Trinity Hall student Julian T J Midgley, an early supporter of my Access Gateway on his "Excession" server (a pun on "X session" which was at that time the way to get a graphical desktop on GNU/Linux), kindly decided to donate Excession to a student society to carry on running it after he graduated.

As the Computer Society was struggling (not least because its constitution said a committee quorum was the square root of the life membership, which meant we had to get about 20 people into a room to get anything done), we thought the best way forward was to start a new society for the sole purpose of owning and running the server.

We knew about the Tardis Project at Edinburgh (which had started in 1988 on an old minicomputer donated by their department), and we wanted to set up a similar project for Cambridge. We discussed its implications with the Computing Service (this was before they renamed themselves to University Information Services, and it wasn't so many years after they'd split from the Computer Laboratory, which formerly handled both the infrastructure and the Teaching and Research side of things)---the CS was generally supportive, although it took us a few attempts to come up with a club name that addressed everyone's concerns (the SRCF was to be a central facility but not with the official up-time guarantees of the CS's own systems, and for this and other reasons it was important to put its student-run aspect into the name). The SRCF was run from a central location, which was an improvement on running it from a student bedroom, and most importantly it wasn't going to disappear just because one student graduated.

It didn't take long for Julian's ex-Excession machine to be retired in favour of a larger system funded by donations from SRCF members. His original machine was still used for training new sysadmins for a while. In time, the SRCF came to have a cluster of rack-mounted machines. Those of us who were around at the beginning have taken a very "hands-off" approach: the current students need the experience more than we do, so we let them get on with it, but that's not to say we wouldn't try to help if the club were to run into serious problems (which thankfully hasn't happened).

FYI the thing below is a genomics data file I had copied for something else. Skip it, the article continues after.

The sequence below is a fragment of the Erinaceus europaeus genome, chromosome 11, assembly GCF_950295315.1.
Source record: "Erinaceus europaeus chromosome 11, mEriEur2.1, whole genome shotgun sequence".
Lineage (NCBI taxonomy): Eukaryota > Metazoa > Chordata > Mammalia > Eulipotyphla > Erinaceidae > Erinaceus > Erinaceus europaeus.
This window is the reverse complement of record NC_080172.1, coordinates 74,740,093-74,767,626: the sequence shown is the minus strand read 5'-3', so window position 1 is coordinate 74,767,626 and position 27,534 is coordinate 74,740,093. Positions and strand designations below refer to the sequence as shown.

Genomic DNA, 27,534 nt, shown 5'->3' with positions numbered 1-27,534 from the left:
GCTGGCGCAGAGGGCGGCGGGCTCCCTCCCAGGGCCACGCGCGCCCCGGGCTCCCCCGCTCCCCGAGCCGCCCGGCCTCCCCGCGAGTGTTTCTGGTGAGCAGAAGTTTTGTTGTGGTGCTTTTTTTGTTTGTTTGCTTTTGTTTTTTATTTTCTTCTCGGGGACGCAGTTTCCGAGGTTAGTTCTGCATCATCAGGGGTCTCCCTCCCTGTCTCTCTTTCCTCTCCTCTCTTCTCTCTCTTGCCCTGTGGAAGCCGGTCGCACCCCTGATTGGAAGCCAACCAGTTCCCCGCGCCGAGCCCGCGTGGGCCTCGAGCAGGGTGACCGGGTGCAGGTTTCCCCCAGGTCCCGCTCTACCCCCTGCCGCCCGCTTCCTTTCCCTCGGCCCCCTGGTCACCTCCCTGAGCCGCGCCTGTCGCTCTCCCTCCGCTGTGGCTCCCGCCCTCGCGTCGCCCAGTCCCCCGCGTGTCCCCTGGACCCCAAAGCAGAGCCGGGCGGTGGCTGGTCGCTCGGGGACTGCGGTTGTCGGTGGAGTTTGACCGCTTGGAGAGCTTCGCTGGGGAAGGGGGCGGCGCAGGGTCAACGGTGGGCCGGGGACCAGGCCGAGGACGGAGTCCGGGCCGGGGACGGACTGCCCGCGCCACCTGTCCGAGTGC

The official "about us" text mentioned the DS-Web service, which the SRCF did indeed replace, but that wasn't what we were thinking in 1999 because DS-Web hadn't even started in 1999. The SRCF was around before DS-Web (and the DS, the MCS and MCS Linux, although their precursors were there in the form of the PWF and PWF Linux without a Web service). The SRCF also continued to be around after DS-Web and MCS Linux shut down. In its heyday, the DS gave users more quota than the SRCF, but DS-Web was still limited to static files while the SRCF allowed CGI and other dynamic services.

Similarly, although the SRCF has always supported standards-compliant email, in 1999 we didn't realise that the university's own "Hermes" email service would be shut down in 2021 in favour of a Microsoft Exchange subscription. In 1999 we didn't plan on the specific outcome of the SRCF one day having to take on the role of on-premises email processing for those unable to connect to Exchange, but we did plan on the SRCF being flexible enough to serve whatever server-related need future members would have.

We didn't see exactly what was coming, but early services like my Access Gateway had shown that there was value in running a server which had more flexibility than that of the university's official systems, and it turns out there still is. The SRCF has also given students valuable administration experience on a larger system than they'd be able to run individually.

All material © Silas S. Brown unless otherwise stated.